Fun with food

Sometimes cooking is just a chore and it can be a real pain. Some of my other posts have talked about cooking efficiency and this post is about reducing hassle in the first place.

Listen to something you love

If I am in the kitchen, I have to listen to something – especially if there is a long period of waiting or stirring. If I can’t decide on music, I usually settle for The Ricky Gervais Show. Sure, I know it off by heart but I still find it funny and engaging enough to keep listening during the more mundane parts of cooking.
Other times, I’ll be grooving to music, getting my dance on while the sauces simmer. Yeah, I am cool.

Enlist help where you can 

I know this won’t work for everybody, but if you’ve got a partner, this can be a fun together activity. My partner usually helps by chopping/prepping/grating while I work on getting the food cooked. It saves time and we have fun catching up.

If you have flatmates that you’re reasonably friendly with and have similar food needs, perhaps see if you can share the burden – shared meals can save costs and most importantly, time!

Make many meals in one go

If you loathe the kitchen or are pressed for time, this is a great option. Plenty of recipes on here can be made in a large batch and stored for a few days or frozen for a few weeks, for lunches on the go or back up food if you just really cannot be bothered.
Sure, it is a bit repetitive, but it makes sure you keep fed during the day.
Or, make a combination of a few things – a couple of salads and a quiche to switch up between throughout the week.

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Boiling Veges

Here are four handy tips to keep your veges firm but not rocks and not a slimy goopy mess when boiling.

Add to water as you chop

You will be familiar with this phrase throughout this blog, as it is mentioned frequently. Leaving chopped and peeled vegetables out in the open leaves them vulnerable to oxidisation – browning in colour and becoming less palatable. This is especially true for potatoes.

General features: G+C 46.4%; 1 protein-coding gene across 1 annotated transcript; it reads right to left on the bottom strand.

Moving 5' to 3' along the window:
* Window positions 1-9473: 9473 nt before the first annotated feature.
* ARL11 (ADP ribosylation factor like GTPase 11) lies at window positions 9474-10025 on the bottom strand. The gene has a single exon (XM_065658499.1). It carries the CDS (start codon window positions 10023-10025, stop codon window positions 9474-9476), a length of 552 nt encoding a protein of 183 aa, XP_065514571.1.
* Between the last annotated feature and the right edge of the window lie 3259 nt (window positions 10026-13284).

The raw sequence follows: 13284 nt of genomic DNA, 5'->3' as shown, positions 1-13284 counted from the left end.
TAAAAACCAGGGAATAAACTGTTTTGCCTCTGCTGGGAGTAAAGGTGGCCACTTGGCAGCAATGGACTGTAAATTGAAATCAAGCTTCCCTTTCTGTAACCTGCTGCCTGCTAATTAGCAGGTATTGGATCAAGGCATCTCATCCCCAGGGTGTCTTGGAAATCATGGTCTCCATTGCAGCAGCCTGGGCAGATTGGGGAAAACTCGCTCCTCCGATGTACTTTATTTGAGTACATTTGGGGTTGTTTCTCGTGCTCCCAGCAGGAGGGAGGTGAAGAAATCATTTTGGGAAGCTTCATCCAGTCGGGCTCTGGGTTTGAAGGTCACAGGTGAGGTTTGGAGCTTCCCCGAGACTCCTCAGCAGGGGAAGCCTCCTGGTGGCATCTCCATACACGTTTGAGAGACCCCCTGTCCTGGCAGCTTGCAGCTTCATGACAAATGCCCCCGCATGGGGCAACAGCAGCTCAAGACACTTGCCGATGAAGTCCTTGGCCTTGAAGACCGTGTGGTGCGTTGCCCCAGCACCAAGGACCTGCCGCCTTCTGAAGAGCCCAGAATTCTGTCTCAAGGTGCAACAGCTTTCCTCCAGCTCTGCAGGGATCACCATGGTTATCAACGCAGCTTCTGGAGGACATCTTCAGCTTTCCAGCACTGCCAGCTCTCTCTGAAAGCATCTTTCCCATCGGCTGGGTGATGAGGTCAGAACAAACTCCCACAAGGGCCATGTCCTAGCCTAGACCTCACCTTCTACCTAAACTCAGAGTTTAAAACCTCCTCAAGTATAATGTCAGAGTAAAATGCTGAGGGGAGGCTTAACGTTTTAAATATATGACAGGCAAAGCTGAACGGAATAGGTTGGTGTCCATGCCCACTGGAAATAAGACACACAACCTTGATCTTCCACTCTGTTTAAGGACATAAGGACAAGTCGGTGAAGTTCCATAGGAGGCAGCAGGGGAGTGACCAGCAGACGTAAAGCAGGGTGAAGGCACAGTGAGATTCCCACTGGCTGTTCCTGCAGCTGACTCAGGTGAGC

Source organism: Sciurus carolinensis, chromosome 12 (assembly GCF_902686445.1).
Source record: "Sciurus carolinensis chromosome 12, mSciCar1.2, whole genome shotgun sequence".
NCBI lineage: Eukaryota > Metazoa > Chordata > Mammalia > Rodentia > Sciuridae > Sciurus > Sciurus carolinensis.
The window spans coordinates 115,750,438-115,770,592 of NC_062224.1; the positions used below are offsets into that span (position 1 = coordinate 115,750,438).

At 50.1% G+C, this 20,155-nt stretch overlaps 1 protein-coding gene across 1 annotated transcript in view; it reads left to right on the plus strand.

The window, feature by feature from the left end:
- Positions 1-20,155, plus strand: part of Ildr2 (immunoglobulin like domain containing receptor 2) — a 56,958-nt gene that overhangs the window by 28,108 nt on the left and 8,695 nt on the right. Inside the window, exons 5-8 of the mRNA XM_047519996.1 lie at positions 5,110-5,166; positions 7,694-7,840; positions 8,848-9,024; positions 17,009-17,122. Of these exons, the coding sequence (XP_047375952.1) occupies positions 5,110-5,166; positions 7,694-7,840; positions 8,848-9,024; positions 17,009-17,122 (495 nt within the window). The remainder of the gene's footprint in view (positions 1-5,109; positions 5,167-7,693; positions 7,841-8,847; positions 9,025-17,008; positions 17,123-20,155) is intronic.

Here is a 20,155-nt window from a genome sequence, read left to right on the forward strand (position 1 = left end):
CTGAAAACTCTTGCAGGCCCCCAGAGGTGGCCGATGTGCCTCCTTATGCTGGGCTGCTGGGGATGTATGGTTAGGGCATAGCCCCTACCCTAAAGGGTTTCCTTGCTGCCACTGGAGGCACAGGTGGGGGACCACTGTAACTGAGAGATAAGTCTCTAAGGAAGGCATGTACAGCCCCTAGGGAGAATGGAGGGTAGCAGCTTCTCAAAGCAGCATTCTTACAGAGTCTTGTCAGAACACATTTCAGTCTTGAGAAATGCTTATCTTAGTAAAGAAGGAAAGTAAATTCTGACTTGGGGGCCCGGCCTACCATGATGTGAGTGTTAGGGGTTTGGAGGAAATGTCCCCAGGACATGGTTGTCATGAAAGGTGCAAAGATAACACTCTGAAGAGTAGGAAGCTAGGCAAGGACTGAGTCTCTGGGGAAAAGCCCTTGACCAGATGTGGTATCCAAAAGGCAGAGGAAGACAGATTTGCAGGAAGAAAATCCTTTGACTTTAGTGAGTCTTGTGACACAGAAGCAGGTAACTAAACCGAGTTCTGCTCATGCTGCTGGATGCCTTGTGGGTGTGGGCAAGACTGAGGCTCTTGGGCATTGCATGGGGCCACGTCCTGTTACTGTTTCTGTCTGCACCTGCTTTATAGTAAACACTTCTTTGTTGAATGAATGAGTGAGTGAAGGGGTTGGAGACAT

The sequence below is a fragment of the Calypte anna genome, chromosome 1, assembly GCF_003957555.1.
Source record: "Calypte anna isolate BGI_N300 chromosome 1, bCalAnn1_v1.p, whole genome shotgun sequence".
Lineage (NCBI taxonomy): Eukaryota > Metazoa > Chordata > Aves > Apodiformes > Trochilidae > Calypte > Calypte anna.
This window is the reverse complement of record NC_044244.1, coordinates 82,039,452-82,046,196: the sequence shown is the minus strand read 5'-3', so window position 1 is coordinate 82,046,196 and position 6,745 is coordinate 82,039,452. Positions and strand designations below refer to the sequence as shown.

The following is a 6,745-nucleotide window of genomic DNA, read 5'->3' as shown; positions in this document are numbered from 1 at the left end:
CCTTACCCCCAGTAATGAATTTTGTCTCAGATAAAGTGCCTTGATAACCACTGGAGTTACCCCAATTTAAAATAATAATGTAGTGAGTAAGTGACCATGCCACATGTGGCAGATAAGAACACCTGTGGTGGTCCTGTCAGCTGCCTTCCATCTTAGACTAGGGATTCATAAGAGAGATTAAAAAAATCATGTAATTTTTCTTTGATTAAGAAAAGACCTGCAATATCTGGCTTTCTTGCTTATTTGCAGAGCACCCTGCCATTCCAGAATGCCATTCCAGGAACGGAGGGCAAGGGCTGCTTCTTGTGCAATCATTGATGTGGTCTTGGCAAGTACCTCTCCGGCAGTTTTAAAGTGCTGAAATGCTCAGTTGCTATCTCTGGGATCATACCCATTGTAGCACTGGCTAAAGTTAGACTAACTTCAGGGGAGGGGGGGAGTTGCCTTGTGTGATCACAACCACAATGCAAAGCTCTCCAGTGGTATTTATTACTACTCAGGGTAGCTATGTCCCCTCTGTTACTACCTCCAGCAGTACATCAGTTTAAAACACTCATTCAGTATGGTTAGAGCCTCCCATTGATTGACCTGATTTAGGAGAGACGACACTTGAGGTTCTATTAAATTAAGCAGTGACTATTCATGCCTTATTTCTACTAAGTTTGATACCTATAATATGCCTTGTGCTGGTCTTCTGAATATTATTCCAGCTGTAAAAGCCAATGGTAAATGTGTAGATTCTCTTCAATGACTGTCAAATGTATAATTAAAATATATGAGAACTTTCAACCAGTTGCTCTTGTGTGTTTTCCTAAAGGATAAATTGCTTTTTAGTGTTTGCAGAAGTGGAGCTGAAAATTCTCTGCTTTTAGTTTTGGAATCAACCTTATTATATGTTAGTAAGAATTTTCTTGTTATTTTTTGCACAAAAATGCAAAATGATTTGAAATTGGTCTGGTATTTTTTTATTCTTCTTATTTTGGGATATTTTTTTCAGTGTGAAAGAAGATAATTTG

To prevent this, after you chop each vegetable, plop it in your pre-prepared saucepan with water and a bit of salt.

Use cold water, not pre-boiled water

I like to be quick in the kitchen and I admit, I often pre-boil my saucepan water to save a bit of time. However, this morning it was pointed out that using cold water that boils alongside your veges helps to cook them through.

Chop small, use minimal water

Chopping up your veges small will speed up your cooking time and so will using as little water as possible. You want your veges to be covered in water but not drowning. Too much water means more time to heat it all up – and more likelihood of bubbling over!

In my mashing experience, chopping the potatoes small with just enough water takes about 10-15 mins to cook. By contrast, larger potatoes or too much water brings that up to 20-25 mins. Urgh! 

Chop evenly

I don’t mean to get out your ruler to make sure everything has exactly the same size, just make each chunk a similar size as that will help with even cooking.

 

 

Meal plans

I know it lacks spontaneity and sound pretty dull, but it really helps regarding the bank account and general effort.

When creating your dinner menu, use recipes that involve ingredients for multiple meals.